A growing number of individuals and families want to use some of their wealth to support the causes and organizations they care about most. From helping those less fortunate to facilitating scientific breakthroughs, from providing safe habitats for wildlife to sharing the arts, philanthropy is a core value for many.

Of course, it’s important to engage in smart philanthropy by using certain tools and strategies that can help you have a much bigger charitable impact than you otherwise could—while simultaneously enhancing your own financial flexibility.

In short, philanthropic planning can help you—as the old saying goes—“do well by doing good.”

With that in mind, here’s a closer look at one philanthropic tool that many charitably minded people and families use: charitable remainder trusts. CRTs can be extremely useful and powerful wealth planning tools that allow you to have a major impact on a charity you value while also providing benefits like lower taxes and a regular income stream.

The ABCs of a CRT

Let’s start with some CRT basics and benefits.

  • Income stream. You place money or appreciated assets in a CRT, which then provides an annual income stream. You can designate yourself or other people to receive that income. The income stream can last for your life or the lives of the people you designated. You can also have the income stream last for a term of years (within limits).
  • Tax-deferred growth. The assets in the CRT grow tax-deferred. You are taxed only on the income you receive from the CRT.
  • Charitable impact. Once the term of years is up or the last beneficiary dies, the income stream stops and the assets that remain in the trust go to one or more charities you selected.• Tax deduction. When you create and fund the CRT, you get an income tax deduction—the size of which is based on the actuarial value of the remainder that the charity should receive.
  • Capital gains tax avoidance. You can gift appreciated assets to a CRT without paying capital gains taxes. For example, say you have $1 million worth of stock that you bought 20 years ago for $200,000. You could sell that stock—and pay $160,000 in capital gains taxes (assuming a 20 percent rate)—leaving you with $840,000 to use for your philanthropy. Or you could gift the shares to the CRT and pay no capital gains taxes at all—funding the trust with the full $1 million.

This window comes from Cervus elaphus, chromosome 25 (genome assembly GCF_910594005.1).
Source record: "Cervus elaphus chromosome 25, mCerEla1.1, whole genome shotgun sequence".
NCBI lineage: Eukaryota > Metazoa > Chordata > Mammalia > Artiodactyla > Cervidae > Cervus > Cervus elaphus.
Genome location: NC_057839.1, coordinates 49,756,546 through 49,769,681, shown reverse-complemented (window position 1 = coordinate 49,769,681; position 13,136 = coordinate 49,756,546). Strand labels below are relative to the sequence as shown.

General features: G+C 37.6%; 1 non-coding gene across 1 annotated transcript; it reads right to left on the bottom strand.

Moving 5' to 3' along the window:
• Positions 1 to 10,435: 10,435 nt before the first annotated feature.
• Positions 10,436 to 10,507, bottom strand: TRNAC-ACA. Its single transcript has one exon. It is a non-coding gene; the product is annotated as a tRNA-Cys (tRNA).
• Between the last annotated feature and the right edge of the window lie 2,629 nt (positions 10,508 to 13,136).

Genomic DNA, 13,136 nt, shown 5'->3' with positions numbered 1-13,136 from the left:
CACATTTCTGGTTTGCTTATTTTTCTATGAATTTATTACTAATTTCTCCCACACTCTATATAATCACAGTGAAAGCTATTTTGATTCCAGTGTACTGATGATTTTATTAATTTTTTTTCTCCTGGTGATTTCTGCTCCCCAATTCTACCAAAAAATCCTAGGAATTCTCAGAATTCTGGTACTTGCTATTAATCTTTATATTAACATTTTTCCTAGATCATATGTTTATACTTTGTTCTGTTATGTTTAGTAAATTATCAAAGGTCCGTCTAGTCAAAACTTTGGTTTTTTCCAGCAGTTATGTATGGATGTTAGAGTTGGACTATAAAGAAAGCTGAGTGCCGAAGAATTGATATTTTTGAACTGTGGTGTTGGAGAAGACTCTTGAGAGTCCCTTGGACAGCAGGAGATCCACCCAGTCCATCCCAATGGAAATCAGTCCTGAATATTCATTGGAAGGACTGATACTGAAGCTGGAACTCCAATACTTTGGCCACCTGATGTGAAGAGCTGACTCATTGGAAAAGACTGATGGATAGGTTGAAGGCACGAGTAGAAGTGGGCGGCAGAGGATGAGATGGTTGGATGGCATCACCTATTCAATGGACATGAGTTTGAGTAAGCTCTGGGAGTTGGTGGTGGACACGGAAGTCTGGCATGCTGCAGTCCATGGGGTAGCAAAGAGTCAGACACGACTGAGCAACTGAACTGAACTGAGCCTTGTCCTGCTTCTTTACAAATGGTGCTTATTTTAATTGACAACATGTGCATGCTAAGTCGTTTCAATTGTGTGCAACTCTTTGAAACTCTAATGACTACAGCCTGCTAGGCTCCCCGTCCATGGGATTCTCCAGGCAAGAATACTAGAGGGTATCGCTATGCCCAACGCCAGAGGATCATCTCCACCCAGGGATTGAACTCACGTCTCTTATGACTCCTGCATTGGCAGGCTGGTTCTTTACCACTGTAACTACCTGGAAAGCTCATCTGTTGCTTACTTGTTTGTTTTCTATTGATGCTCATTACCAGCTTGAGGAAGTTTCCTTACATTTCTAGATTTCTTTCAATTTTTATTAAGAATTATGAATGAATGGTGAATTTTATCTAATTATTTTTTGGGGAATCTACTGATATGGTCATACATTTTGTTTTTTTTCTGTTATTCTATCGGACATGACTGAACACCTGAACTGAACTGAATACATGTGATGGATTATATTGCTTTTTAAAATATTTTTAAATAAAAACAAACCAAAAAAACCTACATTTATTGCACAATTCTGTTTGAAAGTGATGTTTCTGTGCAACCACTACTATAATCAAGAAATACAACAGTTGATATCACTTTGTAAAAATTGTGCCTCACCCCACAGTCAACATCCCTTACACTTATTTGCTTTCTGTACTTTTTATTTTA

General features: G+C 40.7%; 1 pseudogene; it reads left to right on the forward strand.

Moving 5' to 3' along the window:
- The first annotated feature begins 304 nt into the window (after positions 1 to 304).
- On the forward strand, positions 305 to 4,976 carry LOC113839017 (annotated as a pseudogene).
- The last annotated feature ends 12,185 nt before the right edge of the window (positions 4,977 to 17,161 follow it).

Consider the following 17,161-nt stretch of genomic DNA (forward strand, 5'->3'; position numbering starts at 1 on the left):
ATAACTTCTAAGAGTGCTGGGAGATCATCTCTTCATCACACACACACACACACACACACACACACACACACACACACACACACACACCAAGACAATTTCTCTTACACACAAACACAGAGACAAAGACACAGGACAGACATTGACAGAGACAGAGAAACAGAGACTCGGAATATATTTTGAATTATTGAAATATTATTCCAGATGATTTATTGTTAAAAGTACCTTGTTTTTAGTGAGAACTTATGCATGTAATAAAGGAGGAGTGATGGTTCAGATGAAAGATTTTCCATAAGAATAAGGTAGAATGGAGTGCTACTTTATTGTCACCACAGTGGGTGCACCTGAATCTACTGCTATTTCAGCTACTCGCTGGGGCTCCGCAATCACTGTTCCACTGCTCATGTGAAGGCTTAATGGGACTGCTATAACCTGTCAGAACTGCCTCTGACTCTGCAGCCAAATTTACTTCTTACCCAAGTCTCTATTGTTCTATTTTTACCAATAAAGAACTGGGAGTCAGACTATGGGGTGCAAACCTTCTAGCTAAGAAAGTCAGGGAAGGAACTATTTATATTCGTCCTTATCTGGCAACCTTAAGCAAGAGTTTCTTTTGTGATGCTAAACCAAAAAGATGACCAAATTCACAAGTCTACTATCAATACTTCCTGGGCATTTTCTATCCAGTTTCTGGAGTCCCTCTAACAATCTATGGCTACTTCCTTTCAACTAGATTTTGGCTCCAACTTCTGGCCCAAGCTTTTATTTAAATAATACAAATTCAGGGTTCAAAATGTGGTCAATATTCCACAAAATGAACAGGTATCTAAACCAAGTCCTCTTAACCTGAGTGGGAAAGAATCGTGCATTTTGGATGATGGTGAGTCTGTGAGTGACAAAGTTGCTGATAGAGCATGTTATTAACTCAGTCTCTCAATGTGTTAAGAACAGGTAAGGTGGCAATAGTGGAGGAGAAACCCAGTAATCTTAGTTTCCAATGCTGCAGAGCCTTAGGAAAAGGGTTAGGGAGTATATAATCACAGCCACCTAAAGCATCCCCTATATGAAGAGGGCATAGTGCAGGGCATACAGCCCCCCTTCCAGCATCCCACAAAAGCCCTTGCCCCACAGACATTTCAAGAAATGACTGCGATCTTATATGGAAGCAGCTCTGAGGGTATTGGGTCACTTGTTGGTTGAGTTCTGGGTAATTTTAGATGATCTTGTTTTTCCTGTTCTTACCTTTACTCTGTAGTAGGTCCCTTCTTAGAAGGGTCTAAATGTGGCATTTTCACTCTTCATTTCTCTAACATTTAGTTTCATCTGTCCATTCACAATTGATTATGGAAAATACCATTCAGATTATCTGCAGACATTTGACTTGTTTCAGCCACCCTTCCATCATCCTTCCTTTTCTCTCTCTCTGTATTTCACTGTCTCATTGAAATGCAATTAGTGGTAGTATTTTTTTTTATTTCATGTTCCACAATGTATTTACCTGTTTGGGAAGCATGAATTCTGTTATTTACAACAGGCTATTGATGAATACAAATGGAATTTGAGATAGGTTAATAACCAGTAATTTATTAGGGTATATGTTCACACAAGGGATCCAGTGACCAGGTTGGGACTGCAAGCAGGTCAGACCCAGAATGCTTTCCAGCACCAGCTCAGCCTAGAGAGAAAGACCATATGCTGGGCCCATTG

Types of CRTs

Charitable remainder annuity trusts. With a CRAT, you or your designated recipient receive a fixed dollar amount from the trust every year. However, once you set the amount, it cannot be changed. Say, for example, you set the annual amount at $15,000. That is all you can receive every year, even if the assets in the CRAT are growing at a fast rate. Additionally, you cannot add assets to a CRAT once it’s set up and funded.

Charitable remainder unitrusts. With a CRUT, you (or the person you designate) receive a percentage of the current value of the assets in the CRUT. Example: You specify that you want to receive six percent of the assets in the trust annually. Every year, the assets are reappraised and you get six percent of that amount. Another difference: You can add more assets to a CRUT.

You can use a wide variety of assets to fund a CRT. Some examples include:

  • Cash
  • Stocks and bonds
  • Some types of closely held stock (such as limited liability corporations, but not S corporations)
  • Real estate
  • Artwork and collectibles

Case Study

To see the potential power of a CRT, consider this example of funding a CRT with appreciated stock:

An investor in her 40s purchased $600,000 of stock in a new company. After a few years, those shares were worth $1.8 million. If she cashed out, she would have to pay capital gains taxes of 23.8 percent on the $1.2 million of appreciation—leaving her with a tax bill just shy of $300,000.

Instead, she and her advisors set up a CRUT, which enables her to add more assets in the future. The CRUT will last the shorter of 20 years or her lifetime. She will receive 12 percent of the assets each year—or just over $200,000 the first year. Over the course of 20 years, using assumptions of a return of 8 percent annually, she will receive approximately $2.9 million. She will receive a $180,000 charitable deduction.

And at the end of the 20-year term, the charitable organization she chose will receive approximately $700,000.

Two Caveats

1. The right intention is crucial. If you use a CRT, you must have a genuine charitable intent. The reason: A CRT is an irrevocable trust—once you put assets in a CRT, you cannot get them back.

2. It’s not a personal piggy bank. At least 10 percent of the actuarial value of the CRT must go to charity. A CRT that does not meet the 10 percent remainder requirement is not a qualified charitable remainder trust and will lose its tax benefits.

For more advice about charitable giving or to get a second opinion on your finances, please contact us for a complimentary meeting.